There comes a time in every guy’s life that we take stock and think; what the heck am I doing? Be it with our job, our partner, our bedroom proclivities or even our weight. But what do we do when that happens? Follow me on my journey in wanting to be a slimmer man and the steps I took to make it happen.

In the beginning…

In January of 2015 I weighed in at 120KG’s and was not a happy guy. Weight issues had ruled my life and any diets lasted no more than a few months and always lead to more weight going on if I stopped, sound familiar to you?


Turning 34, err I mean 29, was a life changing experience for me. I was chatting with a friend of mine in Phoenix, Arizona about the fact I feel as though I never move. He was in the same boat (or truck), driving his delivery truck every day and then sitting at home watching TV on an evening. The following day he passed away from a heart attack. I decided then and there that I didn’t want to be another statistic, another obese person who had a heart attack or health complications.

So my journey began with a goal in mind, to shed the kilos, get back into my size 32 (80 cm) jeans from some 5+ years ago, yes I am a hoarder of clothes in the belief that one day I will fit back into them… plus if I consider my other halves clothes as my own my wardrobe will double! What an incentive!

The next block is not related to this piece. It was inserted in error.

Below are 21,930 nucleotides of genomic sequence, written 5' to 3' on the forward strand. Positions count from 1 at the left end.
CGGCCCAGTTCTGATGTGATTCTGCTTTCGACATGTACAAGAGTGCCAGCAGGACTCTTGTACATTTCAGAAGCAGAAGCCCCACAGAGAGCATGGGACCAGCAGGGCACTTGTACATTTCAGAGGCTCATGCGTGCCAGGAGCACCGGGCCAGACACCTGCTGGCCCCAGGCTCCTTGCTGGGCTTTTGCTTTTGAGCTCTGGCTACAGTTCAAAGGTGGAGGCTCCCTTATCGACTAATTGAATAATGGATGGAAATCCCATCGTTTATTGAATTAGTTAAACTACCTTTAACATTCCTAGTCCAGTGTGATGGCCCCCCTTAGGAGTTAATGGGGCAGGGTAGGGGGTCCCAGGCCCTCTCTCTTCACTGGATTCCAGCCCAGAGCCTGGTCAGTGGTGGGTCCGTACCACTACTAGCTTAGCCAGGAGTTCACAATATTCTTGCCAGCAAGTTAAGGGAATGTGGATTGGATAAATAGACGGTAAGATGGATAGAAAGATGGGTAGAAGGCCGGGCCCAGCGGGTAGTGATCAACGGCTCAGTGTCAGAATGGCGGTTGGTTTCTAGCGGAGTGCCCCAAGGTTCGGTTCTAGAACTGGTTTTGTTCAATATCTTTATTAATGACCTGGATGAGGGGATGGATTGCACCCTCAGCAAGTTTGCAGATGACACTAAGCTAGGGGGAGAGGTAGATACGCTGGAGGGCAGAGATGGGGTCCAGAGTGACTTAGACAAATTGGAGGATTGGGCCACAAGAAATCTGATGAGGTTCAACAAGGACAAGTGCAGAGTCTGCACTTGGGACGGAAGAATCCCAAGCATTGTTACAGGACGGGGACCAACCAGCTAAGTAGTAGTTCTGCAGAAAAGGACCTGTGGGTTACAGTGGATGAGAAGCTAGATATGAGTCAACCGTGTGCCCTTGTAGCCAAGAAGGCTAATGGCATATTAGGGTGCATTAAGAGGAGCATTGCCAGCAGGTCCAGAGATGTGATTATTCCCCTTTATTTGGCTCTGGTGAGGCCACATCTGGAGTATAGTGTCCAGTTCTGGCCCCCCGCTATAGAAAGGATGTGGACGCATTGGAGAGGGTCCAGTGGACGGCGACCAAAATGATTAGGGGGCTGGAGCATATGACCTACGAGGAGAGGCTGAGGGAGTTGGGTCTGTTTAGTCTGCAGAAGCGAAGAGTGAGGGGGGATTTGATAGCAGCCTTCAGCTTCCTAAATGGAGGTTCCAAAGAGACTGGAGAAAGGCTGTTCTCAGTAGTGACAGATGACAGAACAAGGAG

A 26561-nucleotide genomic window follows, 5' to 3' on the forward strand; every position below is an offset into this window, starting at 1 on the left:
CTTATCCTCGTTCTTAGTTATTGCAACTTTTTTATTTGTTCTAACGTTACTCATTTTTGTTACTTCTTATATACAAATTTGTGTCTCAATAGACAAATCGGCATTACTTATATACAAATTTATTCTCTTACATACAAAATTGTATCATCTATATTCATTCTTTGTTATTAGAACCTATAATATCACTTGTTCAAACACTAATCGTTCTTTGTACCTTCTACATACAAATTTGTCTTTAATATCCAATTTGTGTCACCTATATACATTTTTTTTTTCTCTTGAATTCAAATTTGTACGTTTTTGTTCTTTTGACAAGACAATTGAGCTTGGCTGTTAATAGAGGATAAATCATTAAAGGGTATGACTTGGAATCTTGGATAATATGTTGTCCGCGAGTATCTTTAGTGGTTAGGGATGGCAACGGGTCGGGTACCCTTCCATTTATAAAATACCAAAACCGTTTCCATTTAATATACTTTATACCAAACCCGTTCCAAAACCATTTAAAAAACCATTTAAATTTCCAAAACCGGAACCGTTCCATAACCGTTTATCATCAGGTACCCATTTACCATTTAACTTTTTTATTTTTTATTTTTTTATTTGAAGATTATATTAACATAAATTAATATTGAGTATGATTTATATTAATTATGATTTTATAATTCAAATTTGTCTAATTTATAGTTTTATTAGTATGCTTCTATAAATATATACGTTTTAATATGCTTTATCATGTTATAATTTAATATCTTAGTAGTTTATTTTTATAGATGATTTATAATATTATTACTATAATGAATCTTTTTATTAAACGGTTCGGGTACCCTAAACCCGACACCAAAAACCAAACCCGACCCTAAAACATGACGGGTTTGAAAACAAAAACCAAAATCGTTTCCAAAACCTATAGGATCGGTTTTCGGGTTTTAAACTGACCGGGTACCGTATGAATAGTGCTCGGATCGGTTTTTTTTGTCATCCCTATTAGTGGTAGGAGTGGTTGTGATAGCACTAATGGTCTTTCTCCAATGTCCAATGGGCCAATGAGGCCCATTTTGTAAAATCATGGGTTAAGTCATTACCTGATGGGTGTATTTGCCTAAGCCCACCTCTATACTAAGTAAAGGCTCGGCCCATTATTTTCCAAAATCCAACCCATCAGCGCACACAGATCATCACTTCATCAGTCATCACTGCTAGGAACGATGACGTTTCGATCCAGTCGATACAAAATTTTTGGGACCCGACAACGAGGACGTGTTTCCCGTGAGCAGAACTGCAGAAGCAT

What to do, what to do?

In my opinion losing weight is a little bit like racing a car, do you take your 1996 Honda Civic straight out and race in Bathurst? Of course not, you would tune that bad boy, make sure that the oil was high grade, the fuel was high octane, the body was reinforced and the tyres are new. So why when people go to lose weight do they go hammer the gym like it’s going out of fashion? First and foremost the body needs to be prepared for activity. I started with a simple detox, and began to remove the foods from my diet that wouldn’t be helping me. This included quitting refined sugar, alcohol (oh god! I hear you say) and turning to wholefoods that would give me high octane for the activity I wanted to do.

Quitting sugar was like quitting any highly addictive substance, there were chills, headaches, nausea, fear, doubt and then ultimately success. Two weeks after beginning to quit sugar I was over the worst of it, and I was ready for the beginning of physical activity.

So want to see how it went?

Join me in September for the reveal and see what 6 months and a new outlook could do for you. In the mean time why not challenge yourself to change one thing in your life for the positive – reduce your sugar intake, your alcohol intake, or even a small change to incorporate more wholefoods.

 Article | Stu Cook